First, if you don’t know: a hackathon is an event where computer programmers and others involved in software development, including graphic designers, interface designers and project managers, collaborate intensively on software projects. They provide an opportunity for startups to try out new ideas or to bring in fresh perspectives to vapid ideas. Even large organizations can benefit from these events, where their products can be revamped to take on a completely new dimension.
Choose the relevant hackathon: The sole objective of hackathons is to produce some useful software, though some may be purely arranged for educational purposes to impart knowledge to the software world. But these “hack days” or “hack fests” (aliases of hackathons) have a central theme or a focus area for the session, where it might revolve around the programming language to be used or for that matter the operating system that a product needs to be developed on.
The focus area can also be based on the subject and demographic group of the programmers who will be attending. Some competitions focus on creating games, while others focus on mobile or tab apps. Talk to various organizers or people who have attended similar events previously and ensure that you attend the most relevant hackathon.
Know your product: Take into account which development works best for your business. Once you know which software solution suits your project, you can choose the most appropriate event you may want to attend. Hackatopia and Meetup.com lists many such events to help your choose. Google sponsored technology meetups such as Google Technology User Groups is also a good place to search for the appropriate event.
Learn the language: Get yourself up to speed with the programming language. If you have zero knowledge on the subject then the best place to start is to refer to written guides on the software topic, such as The Complete Idiot’s Guide to Programming Basics or specific books like ‘SQL for dummies’. Some online resources to get you started on the basics of common web programming languages are w3schools & Codecademy.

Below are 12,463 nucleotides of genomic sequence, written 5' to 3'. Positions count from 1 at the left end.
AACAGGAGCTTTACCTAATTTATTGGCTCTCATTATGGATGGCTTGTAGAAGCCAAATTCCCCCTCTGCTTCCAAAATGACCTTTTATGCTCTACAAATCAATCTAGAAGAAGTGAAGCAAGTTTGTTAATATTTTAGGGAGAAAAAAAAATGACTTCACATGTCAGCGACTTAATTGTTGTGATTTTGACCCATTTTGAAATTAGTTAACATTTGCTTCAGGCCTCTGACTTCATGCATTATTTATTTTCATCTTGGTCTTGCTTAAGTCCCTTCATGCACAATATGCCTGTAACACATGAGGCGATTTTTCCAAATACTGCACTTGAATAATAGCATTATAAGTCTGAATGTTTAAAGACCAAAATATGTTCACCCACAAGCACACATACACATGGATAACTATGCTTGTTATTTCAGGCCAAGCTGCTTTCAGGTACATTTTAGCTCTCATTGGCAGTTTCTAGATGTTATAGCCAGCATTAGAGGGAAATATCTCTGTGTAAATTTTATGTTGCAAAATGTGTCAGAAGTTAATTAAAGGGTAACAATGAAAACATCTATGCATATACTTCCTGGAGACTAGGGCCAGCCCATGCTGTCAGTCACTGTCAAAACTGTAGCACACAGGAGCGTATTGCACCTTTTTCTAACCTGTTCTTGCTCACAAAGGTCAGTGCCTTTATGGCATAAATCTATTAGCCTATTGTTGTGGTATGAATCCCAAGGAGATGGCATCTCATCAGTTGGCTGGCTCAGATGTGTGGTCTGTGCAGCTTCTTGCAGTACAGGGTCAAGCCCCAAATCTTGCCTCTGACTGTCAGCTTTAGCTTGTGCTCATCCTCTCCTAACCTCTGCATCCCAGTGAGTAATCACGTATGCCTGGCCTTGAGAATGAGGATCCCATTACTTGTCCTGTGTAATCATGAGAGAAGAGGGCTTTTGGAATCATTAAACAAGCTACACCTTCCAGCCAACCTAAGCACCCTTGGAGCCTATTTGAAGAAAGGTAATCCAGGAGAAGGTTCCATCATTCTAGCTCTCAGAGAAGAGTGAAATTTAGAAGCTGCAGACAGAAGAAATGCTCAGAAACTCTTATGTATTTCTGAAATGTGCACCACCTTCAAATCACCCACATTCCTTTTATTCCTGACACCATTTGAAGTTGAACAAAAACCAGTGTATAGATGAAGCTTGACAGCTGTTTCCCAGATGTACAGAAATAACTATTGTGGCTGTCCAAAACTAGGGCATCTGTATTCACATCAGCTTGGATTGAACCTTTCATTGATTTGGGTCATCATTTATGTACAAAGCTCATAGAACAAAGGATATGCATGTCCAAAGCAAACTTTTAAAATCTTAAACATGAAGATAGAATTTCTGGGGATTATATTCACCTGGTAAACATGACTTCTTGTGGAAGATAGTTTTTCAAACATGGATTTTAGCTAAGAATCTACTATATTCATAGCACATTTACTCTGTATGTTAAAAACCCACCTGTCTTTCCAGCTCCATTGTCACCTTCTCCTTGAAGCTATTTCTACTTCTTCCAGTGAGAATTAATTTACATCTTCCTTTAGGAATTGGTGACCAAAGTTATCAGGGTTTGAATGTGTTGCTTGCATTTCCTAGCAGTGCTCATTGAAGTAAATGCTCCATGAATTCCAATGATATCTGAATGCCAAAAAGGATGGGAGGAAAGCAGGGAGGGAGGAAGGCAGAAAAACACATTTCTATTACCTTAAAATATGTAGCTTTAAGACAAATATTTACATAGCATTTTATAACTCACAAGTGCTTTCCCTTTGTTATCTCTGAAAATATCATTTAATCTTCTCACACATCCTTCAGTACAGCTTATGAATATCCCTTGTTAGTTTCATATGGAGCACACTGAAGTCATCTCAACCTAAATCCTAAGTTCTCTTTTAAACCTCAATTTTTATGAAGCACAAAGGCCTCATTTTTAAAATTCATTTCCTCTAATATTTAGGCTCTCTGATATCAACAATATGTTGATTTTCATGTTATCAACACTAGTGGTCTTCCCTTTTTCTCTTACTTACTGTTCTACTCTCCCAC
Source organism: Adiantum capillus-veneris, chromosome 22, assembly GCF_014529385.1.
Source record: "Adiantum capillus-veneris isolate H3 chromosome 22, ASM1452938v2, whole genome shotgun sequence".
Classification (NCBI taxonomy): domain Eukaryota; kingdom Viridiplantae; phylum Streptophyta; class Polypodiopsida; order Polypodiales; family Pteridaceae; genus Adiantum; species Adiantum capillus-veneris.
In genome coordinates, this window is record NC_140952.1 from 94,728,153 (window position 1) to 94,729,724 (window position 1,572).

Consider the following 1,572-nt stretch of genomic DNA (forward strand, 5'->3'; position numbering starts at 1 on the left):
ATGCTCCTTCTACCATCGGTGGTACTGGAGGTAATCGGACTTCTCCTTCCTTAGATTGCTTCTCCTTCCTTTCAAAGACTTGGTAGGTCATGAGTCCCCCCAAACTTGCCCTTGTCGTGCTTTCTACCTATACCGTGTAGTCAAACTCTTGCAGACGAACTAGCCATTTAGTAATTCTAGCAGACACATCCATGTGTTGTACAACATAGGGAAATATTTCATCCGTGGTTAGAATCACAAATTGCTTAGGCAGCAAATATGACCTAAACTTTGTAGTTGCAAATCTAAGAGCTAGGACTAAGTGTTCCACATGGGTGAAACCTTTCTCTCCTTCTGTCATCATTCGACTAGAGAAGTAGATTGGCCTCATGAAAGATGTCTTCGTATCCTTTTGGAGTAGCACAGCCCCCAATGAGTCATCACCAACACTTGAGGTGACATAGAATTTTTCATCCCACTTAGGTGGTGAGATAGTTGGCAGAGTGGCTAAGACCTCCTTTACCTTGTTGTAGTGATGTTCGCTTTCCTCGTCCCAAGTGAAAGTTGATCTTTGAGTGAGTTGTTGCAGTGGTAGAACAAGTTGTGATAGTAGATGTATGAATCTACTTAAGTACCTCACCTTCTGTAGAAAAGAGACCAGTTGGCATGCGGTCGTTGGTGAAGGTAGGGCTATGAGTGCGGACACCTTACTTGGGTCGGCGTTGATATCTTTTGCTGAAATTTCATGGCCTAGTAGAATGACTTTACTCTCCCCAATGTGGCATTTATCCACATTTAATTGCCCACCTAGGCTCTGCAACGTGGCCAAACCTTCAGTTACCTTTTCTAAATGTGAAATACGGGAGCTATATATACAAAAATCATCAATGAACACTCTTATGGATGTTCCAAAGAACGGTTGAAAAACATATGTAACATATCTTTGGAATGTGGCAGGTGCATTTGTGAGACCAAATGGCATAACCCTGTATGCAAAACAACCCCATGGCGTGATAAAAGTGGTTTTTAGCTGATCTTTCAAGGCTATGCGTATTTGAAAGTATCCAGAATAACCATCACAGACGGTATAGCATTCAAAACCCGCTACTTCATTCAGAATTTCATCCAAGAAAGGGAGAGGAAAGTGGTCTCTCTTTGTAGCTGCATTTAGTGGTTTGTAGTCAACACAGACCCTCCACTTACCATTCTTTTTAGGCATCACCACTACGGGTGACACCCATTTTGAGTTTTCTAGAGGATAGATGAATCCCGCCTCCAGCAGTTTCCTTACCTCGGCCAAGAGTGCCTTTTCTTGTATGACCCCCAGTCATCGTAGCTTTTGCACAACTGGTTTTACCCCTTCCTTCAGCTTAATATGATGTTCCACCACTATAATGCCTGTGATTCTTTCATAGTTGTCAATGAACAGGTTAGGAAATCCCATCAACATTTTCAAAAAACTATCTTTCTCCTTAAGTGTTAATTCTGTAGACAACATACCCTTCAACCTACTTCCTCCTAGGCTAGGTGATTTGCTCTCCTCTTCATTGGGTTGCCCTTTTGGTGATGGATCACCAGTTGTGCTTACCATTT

Having a grasp of the programming language will also help you gauge the knowledge and competence level of the software engineer, enabling you to make the right choice.
Focus on making as many connections as possible: 82 percent of the people who attend hackathons want to meet other people. When this is the objective of the majority of the crowd, it pays to capitalize on it. Network and network well. Build a rapport with hackers and programmers. Ask questions, inquire into their interests, offer some advice, and share some knowledge. But don’t stop there. Connect with them even after the event. Don’t focus on only looking for the right candidate. Talk to everyone, even if it is a student. Take notes and maintain contact. Social media will be a good way to keep in touch with your new connections.
A person not necessarily looking for a change presently might be up for a job, 2-3 months down the line. Network and stay connected.
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Pay good attention to the organizers: Keep in touch with the organizers. Get on the groups that they are part of and build a rapport with them, so that you are on the invite list for all their events. Go a step beyond to ensure that they think of you first when they come across an interesting profile.
The organizers are the ones who are usually plugged in and can point out the most interesting talent. Plus, they have the contacts of all those attending, so they are a warehouse of information.